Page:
Role of SIRT1 in epigenetics

Zhipeng A. Wang, Willie Hsu, Wenshe R. Liu

Research output: Chapter in Book/Report/Conference proceedingChapter

2 Scopus citations


Epigenetic markers are of great significance in biological systems closely related to genome stability, gene transcription, metabolic regulation, and human diseases. Sirtuins are specially named NAD+-dependent class III histone deacetylases that can catalyze the deacylation of modified lysines, which exist as a major group of posttranslational modifications (PTMs) on both nucleic and cytoplasmic proteins. Among the seven sirtuin enzymes 1-7, sirtuin 1 (SIRT1) can catalyze the deacetylation reaction on both histones and many important nonhistone proteins, serving as a key conjunction between epigenetics, metabolism, and human health. In this chapter, we will begin with the basic introduction of SIRT1 biochemistry and its enzymatic mechanism, followed by the discussion on in vitro deacetylation assays. The biological functions of SIRT1 will be categorized into three main groups based on its substrates. Directly involved in many important cellular procedures, SIRT1 builds up the connection between epigenetics and metabolism. Since SIRT1 is important to human health, its activation and inhibition can be one of the potential treatment targets for diseases such as cancer and neurodegeneration. Our analysis is aiming to provide some new aspects into the biochemistry and chemical biology of SIRT1.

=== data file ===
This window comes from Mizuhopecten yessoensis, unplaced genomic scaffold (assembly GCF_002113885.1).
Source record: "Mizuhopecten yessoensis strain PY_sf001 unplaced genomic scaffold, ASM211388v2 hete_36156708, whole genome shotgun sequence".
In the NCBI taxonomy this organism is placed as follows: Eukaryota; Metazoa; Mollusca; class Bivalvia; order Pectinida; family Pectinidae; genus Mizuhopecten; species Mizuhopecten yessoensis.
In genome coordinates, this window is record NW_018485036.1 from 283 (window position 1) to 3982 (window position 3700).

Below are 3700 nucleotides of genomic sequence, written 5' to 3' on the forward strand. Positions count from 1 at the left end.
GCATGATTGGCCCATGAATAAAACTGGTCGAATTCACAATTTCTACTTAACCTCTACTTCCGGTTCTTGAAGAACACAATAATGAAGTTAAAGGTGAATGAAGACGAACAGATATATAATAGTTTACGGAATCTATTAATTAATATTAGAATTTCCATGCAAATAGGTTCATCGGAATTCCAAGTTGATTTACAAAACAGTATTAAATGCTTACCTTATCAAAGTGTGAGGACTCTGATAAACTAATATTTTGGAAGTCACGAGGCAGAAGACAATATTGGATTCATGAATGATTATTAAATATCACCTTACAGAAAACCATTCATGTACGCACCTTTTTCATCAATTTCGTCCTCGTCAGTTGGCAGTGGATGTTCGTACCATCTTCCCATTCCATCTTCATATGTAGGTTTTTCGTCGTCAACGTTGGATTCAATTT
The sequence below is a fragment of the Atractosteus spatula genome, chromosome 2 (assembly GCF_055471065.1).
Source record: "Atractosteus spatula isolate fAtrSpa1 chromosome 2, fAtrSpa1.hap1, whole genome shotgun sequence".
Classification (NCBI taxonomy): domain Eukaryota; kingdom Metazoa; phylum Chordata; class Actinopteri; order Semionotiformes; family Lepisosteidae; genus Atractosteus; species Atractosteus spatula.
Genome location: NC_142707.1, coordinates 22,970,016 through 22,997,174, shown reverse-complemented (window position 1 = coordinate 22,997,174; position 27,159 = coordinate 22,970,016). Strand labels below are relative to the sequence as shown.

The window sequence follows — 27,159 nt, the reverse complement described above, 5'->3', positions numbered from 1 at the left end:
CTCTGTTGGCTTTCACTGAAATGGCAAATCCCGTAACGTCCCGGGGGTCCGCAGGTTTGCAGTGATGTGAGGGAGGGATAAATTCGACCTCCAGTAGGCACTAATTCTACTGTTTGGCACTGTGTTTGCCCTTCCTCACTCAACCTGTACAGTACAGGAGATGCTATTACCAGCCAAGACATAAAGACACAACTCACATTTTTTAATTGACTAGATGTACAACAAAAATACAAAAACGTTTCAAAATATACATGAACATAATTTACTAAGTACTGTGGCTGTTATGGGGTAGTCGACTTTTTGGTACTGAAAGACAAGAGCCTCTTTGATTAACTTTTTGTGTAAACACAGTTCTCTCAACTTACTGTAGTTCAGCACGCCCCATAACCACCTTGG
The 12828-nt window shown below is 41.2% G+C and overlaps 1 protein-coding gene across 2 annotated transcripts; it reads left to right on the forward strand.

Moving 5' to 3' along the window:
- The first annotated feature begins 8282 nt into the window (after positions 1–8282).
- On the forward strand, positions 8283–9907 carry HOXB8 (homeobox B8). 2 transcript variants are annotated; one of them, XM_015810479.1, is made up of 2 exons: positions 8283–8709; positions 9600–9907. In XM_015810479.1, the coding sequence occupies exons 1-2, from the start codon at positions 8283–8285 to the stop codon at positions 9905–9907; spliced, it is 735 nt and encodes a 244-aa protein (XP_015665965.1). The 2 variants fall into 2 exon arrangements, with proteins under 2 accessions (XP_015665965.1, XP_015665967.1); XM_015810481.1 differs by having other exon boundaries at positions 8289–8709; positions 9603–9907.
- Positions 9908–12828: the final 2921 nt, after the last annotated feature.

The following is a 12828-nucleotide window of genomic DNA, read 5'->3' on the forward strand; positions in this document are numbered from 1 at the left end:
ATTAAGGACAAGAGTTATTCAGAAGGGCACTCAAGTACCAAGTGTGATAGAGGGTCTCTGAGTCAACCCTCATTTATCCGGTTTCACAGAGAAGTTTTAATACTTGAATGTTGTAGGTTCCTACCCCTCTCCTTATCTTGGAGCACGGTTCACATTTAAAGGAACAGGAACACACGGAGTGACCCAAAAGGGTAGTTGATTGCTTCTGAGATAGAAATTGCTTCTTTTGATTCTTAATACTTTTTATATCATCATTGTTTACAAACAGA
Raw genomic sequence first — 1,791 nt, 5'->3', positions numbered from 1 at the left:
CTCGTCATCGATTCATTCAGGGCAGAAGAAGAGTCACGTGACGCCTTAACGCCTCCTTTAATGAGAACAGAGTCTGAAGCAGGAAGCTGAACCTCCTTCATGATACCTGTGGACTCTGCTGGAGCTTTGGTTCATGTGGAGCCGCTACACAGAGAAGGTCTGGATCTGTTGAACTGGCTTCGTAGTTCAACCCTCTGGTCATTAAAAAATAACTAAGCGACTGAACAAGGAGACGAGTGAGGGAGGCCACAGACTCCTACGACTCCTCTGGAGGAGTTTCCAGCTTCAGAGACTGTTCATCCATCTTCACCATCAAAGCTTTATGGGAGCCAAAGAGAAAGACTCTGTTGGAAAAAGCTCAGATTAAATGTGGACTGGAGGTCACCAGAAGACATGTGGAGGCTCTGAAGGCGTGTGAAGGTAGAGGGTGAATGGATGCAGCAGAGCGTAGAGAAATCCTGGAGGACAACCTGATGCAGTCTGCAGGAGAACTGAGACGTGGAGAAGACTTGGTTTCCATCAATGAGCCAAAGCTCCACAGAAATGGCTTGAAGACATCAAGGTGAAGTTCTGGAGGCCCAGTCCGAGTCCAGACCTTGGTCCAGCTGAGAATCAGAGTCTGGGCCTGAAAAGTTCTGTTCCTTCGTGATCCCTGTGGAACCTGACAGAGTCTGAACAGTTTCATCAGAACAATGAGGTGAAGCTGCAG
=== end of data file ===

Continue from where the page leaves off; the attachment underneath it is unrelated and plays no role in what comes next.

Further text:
Original languageEnglish (US)
Title of host publicationHandbook of Nutrition, Diet, and Epigenetics
PublisherSpringer International Publishing
Number of pages19
ISBN (Electronic)9783319555300
ISBN (Print)9783319555294
StatePublished - Jan 5 2019


  • Acetylation
  • Epigenetics
  • Histone
  • Lysine
  • Metabolism
  • Nicotinamide
  • Nucleosome
  • Posttranslational modification
  • Sirtuin
  • Transcription factor

ASJC Scopus subject areas

  • General Medicine
  • General Biochemistry, Genetics and Molecular Biology


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